Raghavendra Singh leads the group that is mapping the brain for SyNAPSE, in IBM's research lab in New Delhi. His work forms the blueprint on which the chips will be modelled. In 2010, Singh successfully mapped a macaque monkey brain and is now working on the human brain. "The brain's highways and functional segregations decide the speed of data flow and are directly linked to efficiency;' he says. The average human brain weighs around 1.5kg. It has 100 billion neurons (cells that process information) connected to around 100 trillion synapses (the grey matter that stores the information) through axons.

The chip that Modha and his team are trying to build will, like the brain, ingest and process information from its multiple sensory nodes, and then act in a coordinated, context-dependent manner. What this also means is that the chip will have no set programs; it will run on dynamic and self-adapting algorithms, mimicking the brain's event-driven, distributed and parallel processing. Will all this science translate into anything practical? Consider this: The brain-like chip can be implanted in a glove that a grocer uses when stocking shelves. The chip monitors the look, smell, texture, and temperature of products to identifY rotting or contaminated produce. In a different context, the chip can be used to accurately pre­dict natural disasters based on historical information and current geographical data. It might even help overcome physical ailments such as blindness. Making sense of such inputs is a Herculean task for today's computers, but natural for a brain-inspired system.

Modha's team already has two working prototypes. The "neurosynaptic cores" contain integrated memory (replicated synapses), computation (replicated neurons) and communication (replicated axons). The 45 nanometre chips contain 256 neurons. One core contains 262,144 programmable synapses and the other contains 65,536 learning synapses. The team has successfully demonstrat­ed simple applications, including navigation, machine vision, associated memory, and classification. The chips operate in a massively parallel way with integrated mem­ory, using a fraction of the power needed by a traditional processor. When one neuron spikes in the brain, the total active energy used is 4.5-11 joules-a minuscule amount of energy. (One joule is the energy required to produce a single watt of power for one second.) At best, Modha says the current chips are close to a worm's brain; the Holy Grail is a chip with a million neu­rons and 10 billion synapses in one square centimeter, consuming one-tenth of a watt.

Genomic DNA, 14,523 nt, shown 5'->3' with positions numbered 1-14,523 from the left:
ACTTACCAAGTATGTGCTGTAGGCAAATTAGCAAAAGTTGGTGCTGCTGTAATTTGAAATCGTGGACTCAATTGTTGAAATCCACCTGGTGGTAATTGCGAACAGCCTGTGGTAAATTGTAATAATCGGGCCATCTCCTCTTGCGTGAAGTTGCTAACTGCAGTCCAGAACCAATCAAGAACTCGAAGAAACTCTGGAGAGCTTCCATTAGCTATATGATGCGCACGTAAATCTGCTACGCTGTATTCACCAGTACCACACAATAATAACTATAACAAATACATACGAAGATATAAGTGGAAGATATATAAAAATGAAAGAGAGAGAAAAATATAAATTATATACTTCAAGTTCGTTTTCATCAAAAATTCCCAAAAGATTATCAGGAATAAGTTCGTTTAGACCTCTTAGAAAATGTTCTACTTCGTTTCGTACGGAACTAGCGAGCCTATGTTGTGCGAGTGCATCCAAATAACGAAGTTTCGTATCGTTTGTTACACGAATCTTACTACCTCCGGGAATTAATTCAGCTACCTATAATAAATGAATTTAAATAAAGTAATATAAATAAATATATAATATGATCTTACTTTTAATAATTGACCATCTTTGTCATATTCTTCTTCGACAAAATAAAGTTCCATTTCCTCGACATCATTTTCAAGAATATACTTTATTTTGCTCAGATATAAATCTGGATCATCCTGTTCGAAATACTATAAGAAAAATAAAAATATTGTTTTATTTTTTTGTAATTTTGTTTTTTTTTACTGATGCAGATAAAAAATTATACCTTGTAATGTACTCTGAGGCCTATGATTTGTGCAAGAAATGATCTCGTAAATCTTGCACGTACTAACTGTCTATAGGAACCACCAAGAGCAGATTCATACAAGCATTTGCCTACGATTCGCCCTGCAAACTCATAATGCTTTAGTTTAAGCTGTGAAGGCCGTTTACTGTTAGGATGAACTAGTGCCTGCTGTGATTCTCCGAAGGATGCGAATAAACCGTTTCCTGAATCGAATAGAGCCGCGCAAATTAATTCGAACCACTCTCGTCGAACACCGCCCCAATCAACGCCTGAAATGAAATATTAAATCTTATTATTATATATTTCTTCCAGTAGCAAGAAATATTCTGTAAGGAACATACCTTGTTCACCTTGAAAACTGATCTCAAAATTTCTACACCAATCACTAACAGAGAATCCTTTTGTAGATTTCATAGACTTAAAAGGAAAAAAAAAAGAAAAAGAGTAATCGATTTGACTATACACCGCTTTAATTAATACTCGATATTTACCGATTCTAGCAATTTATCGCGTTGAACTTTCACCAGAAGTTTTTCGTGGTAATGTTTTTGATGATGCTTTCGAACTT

Modha's team is not the only one working on such a project. In November 2011, MIT showcased a chip that mimics ion-based communication in a synapse between two neurons with 400 transistors. They use analogue technology to mimic the chemical, ion-based commu­nication channels that flow between synapses, which is different from IBM's neuron simulation. However, it's difficult to predict the commercial viability of either project. Will these efforts lead to a real-life destructive Skynet from the Terminator series, or the creation of robots with emotions such as Chitti from Robot?